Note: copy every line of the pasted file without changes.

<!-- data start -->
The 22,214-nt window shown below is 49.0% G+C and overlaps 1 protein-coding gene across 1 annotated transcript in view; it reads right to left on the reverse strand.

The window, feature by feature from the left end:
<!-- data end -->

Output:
The 22,214-nt window shown below is 49.0% G+C and overlaps 1 protein-coding gene across 1 annotated transcript in view; it reads right to left on the reverse strand.

The window, feature by feature from the left end: